Crittercism is a Support Infrastructure for Mobile Apps

When mobile applications crash, it is critical for developers to be aware of the problem so that they are able to get to work on a remedy. Providing feedback, however, can be difficult for users, causing developers to miss out on important information. Crittercism has developed a solution that provides a vehicle for feedback as well as a wealth of additional information to help developers keep their apps running smoothly.

“We developed an SDK that developers drop in their app, and either as a tab or a button you select it [and] up comes our support form where a list of bugs, questions or ideas appear,” explains Andrew Levy, Co-founder and CEO of Crittercism. “You can see what the most popular questions are or what the biggest issues are that developers are working on. We’ve really found that most of the bad reviews in app stores are just support requests, so we’re helping you talk with the developer, and they can actually respond.”

The Crittercism dashboard is full of information for developers. It lists real-time crashes, provides charts that detail the percentage of users for each device that are experiencing a particular problem, and shows users that are loading your app.

“It’s not just about letting users submit their frustrations in the app,” says Levy. “It’s also about gathering the right data, the right diagnostics to help the developer really figure out what the problem is with the app.”

In case the problem lies not in the app itself but in the network, Crittercism also tracks problems with your network usage, Wi-Fi and 3G. Developers can leave breadcrumbs and ping Crittercism servers whenever there’s an issue, allowing them to identify which specific service is causing the problem. Crittercism is also adding support for better handling of background threats that don’t necessarily cause the app to crash but still cause problems.

“We’ve been built for mobile from the ground up…[and] there’s really no one presenting the package that we have,” explains Levy. “Not only are we gathering crash data, but we’re also gathering data that users submit—bugs or questions. We don’t see those as two distinct things. We want to, as much as possible, be able to match crash data with what users are reporting out in the field, and that’s really important to help you figure out what’s going on and then finally tell the users, ‘Hey, we fixed this issue.’”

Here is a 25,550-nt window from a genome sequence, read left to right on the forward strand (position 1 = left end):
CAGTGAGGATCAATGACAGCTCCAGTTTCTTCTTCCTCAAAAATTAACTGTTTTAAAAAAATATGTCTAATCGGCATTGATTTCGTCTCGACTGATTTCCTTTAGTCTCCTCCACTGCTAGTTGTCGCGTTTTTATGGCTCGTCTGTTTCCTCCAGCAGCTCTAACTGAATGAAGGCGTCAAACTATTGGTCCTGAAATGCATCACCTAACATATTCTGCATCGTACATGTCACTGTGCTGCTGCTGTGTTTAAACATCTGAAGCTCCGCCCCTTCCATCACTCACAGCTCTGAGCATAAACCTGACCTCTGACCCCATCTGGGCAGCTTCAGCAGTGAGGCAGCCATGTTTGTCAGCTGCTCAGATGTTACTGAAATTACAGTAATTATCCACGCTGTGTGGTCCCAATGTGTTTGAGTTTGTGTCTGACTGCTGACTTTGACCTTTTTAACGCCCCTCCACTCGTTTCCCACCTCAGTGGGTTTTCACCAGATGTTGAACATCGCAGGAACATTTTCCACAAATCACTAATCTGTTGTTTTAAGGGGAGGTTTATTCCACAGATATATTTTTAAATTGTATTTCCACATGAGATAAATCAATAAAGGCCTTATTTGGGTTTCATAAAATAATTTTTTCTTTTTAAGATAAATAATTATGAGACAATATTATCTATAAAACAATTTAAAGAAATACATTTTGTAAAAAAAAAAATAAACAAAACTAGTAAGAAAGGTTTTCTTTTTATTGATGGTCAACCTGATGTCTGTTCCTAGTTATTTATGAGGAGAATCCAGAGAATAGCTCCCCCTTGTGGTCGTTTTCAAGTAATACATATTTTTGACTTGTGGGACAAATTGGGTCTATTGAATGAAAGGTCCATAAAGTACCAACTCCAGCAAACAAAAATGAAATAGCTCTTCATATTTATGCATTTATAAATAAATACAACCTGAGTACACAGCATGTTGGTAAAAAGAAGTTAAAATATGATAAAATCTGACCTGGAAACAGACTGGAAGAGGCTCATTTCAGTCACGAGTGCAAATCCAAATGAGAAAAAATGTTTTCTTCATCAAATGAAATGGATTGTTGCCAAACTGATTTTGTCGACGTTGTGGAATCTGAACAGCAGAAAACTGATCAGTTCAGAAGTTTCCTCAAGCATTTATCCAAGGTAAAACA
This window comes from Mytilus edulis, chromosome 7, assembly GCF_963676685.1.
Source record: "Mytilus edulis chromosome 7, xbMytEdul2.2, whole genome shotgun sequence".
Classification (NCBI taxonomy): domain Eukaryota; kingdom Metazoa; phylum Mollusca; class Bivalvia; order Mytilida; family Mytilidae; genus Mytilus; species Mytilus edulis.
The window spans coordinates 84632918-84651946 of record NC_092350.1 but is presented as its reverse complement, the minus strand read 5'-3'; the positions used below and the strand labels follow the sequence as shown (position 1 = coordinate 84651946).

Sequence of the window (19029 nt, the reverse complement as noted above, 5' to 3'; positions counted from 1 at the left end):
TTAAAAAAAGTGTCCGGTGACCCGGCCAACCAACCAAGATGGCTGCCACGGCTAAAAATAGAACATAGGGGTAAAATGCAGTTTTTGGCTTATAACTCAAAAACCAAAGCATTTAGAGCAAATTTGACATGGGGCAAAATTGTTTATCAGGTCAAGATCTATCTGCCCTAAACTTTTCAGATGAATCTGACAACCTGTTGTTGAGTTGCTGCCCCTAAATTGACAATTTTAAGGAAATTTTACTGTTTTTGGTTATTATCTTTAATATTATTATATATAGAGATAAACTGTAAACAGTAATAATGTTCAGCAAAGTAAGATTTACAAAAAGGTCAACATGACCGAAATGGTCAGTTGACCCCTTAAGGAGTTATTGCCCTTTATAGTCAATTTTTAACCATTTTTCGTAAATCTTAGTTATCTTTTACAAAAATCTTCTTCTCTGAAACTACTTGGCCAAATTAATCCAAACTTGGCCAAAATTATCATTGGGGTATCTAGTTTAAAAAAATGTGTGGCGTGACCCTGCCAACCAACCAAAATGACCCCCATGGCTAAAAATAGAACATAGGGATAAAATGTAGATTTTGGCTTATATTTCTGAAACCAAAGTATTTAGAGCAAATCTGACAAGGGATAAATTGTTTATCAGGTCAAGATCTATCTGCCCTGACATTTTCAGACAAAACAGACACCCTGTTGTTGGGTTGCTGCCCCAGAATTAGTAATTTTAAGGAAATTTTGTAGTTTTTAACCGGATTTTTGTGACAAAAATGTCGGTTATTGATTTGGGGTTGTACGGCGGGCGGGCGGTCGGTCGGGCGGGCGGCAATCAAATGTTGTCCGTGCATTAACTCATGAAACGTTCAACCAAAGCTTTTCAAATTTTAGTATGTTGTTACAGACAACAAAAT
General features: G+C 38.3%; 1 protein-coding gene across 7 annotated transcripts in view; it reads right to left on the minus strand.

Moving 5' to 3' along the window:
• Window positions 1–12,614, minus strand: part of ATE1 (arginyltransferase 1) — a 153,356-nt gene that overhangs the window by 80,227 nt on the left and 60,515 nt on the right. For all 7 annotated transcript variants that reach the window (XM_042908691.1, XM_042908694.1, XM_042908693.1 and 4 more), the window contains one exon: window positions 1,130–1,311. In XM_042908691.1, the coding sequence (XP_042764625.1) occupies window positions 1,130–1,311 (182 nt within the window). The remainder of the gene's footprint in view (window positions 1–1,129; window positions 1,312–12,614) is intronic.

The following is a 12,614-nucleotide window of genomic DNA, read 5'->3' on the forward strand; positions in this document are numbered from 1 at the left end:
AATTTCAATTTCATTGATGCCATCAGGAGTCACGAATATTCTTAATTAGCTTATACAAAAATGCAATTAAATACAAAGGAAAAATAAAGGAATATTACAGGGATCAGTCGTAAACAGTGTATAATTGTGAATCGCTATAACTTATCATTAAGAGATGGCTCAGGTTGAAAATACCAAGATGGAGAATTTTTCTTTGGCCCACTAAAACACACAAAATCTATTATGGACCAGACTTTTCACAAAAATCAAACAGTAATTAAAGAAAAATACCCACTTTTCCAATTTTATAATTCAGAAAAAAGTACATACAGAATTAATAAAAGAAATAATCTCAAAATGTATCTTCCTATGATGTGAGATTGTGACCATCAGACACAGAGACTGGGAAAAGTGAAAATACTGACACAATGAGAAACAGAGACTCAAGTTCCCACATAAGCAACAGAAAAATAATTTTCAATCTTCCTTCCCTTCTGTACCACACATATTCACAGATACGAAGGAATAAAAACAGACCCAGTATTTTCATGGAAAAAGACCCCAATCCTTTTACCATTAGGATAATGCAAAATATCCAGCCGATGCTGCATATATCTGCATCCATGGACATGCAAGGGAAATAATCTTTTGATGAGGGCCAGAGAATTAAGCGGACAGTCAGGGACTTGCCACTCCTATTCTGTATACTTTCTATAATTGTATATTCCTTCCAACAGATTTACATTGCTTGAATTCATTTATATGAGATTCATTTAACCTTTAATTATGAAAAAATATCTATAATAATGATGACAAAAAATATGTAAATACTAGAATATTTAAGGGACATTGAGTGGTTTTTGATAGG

Join our lively Google+ discussion about Crittercism to find out how the application is being used by others!

Reprinted with permission from Building 43.


Washington Post New Social Reader

Wow. I love this new “social reader” from the Washington Post.

Don Graham, chairman of the Washington Post company (damn smart guy who has seen a TON in the publishing world) and I talk about this.

We talk about porn, too. “I wouldn’t use this app for that,” he says.

Really interesting insights into why these IDENTITY ENGINES are going to change everything.

And if you think that Google won’t do this I have a nice bridge to sell you in San Francisco (Google is working on a new reader like this code-named “Propeller.”)

You gotta be on Facebook to try this out! Join our Google+ discussion to share your thoughts on the direction traditional media companies should take to guide themselves into the future.


Singboard Brings Karaoke to the Internet

Ray Chan, Co-Founder and CEO of Singboard, and his partners arrived at 500 Startups with an idea for a photo-sharing app. After initial feedback for the app was luke warm, however, things changed drastically. Based on the fact that, according to Chan, karaoke bars in the U.S. paled in comparison to their native Hong Kong, the team regrouped, came up with a new idea and Singboard was born.

“Basically, Singboard is where YouTube meets karaoke,” says Chan. “It is a much more improved experience of online karaoke…We will get all the latest and most popular music videos from YouTube, and we will overlay the lyrics on top of the videos, and the lyrics will provide a karaoke-like feature, so that you can sing along with it and enjoy a really good singing experience.”

Singboard’s technology streams different content at the same time, allowing you to turn off the vocals on a video and play just the music. You can choose from among the top 100 music videos on YouTube, and, because the service is on your computer as opposed to on a machine in a bar, you can stop, rewind and replay songs as often as you like. You can even record your own version of a song and share it with friends on Facebook or Twitter.

Singboard will likely be offered to users based on the freemium model, where you can play a certain number of songs for free but will have to pay a monthly subscription fee for unlimited access. The app is currently in private beta, but Chan says they are pleased with the initial response.

“So far the feedback is really positive,” says Chan. “People just want to have more songs so that they can find their favorite songs to sing.”

Are you a Karaoke junkie? Join our Google+ discussion to share your best stories.